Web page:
It is going to be a very prickish summer.
Levy digging his heels in over a transfer is a story as old as time. The most pertinent fact is that not since Dimitar Berbatov has he sold a player to a Premier League rival without getting a deal he was happy with. Luka Modric’s move to Chelsea: never happened. Toby Alderweireld’s move to Manchester United: never happened. Kyle Walker’s move to Manchester City: happened for a fee widely agreed to be massive in a deal that suited all parties (it actually ended up f***ing Spurs pretty hard, but that’s another story).
And even that Berbatov move that made Levy more determined than ever to hold out for the best possible deal only happened in the dying moments of deadline day.
But we shouldn’t criticise Levy, here. There are plenty of other reasons to do that. It’s not his fault Kane was mad enough to sign a contract that led inexorably to a whole summer of bullshit three years later.
If you step back from just how boring and irritating it’s all going to be, everyone’s actions over the course of this summer will make perfect sense in their own way. Kane quite understandably wants a move. Levy quite understandably wants the best possible deal or to end the summer still in possession of the Premier League’s best player. Potential buyers quite understandably don’t want to just throw all the money straight away at a brilliant but (by then) 28-year-old striker with a growing history of injury problems. And the media quite understandably want their clicks. This, for instance, is at least our fifteenth piece of Kane content today. We never, ever claimed we weren’t also pricks.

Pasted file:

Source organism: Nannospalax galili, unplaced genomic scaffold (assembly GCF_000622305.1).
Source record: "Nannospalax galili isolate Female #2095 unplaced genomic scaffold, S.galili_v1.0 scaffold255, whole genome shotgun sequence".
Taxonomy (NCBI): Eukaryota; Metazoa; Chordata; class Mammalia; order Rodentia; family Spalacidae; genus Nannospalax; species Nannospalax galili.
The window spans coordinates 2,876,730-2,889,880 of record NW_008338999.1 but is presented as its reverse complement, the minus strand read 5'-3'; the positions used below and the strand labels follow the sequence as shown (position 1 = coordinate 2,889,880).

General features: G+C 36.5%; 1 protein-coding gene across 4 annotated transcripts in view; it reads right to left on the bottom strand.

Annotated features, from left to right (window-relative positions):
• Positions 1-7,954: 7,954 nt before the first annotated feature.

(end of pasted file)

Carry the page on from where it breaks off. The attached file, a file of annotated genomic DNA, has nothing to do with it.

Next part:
So what happens next?
Honestly? We still think it’s just about more likely that Kane doesn’t move this summer. Which only makes the whole thing more annoying really, while raising the prospect of going through it all again 12 months later with the only difference being slightly less interest and excitement from all sides.
The return of fans in great numbers at the FA Cup final was a joyous thing, but it came with an inevitable reminder that football supporters are, like the general population, a group with a sizeable number of pricks among their group. Those that booed an anti-racism message for instance, or who uploaded videos of themselves celebrating soon-to-be-VARed late equalisers.
Mauricio Pochettino for signing a five-year Spurs contract in 2018, without which Kane would probably not have signed his own six-year one and the whole summer would look less bleak.
Prick of the Week Hall of Fame
No. 33: The Glazers
No. 32: Graeme Souness
No. 31: Florentino Perez
No. 30: The Game’s Gone
No. 29: Juan Cala
No. 28: Aidy Boothroyd
No. 27: Conspiracies and penalties
No. 26: Pierre-Emerick Aubameyang
No. 25: Andrea Agnelli
No. 24: Ole Gunnar Solskjaer
No. 23: Roy Hodgson
No. 22: Harry Maguire
No. 21: Referee death threats
No. 20: Southampton
No. 19: Harry Redknapp
No. 18: Lionel Messi
No. 17: Steve Bruce and Mike Ashley
No. 16: Covid rule-breakers
No. 15: Leeds Twitter
No. 14: Mikel Arteta
No. 13: Danny Drinkwater
No. 12: Anti-Marxist Millwall
No. 11: Head injuries
No. 10: Liverpool
No. 9: Ademola Lookman
No. 8: Roy Keane
No. 7: Monday 5.30pm PPV
No. 6: Pickford, Richarlison et al
No. 5: The Big Six
No.4: Deadline Day
No. 3: David Elleray
No. 2: Frank Lampard
No. 1: Jose Mourinho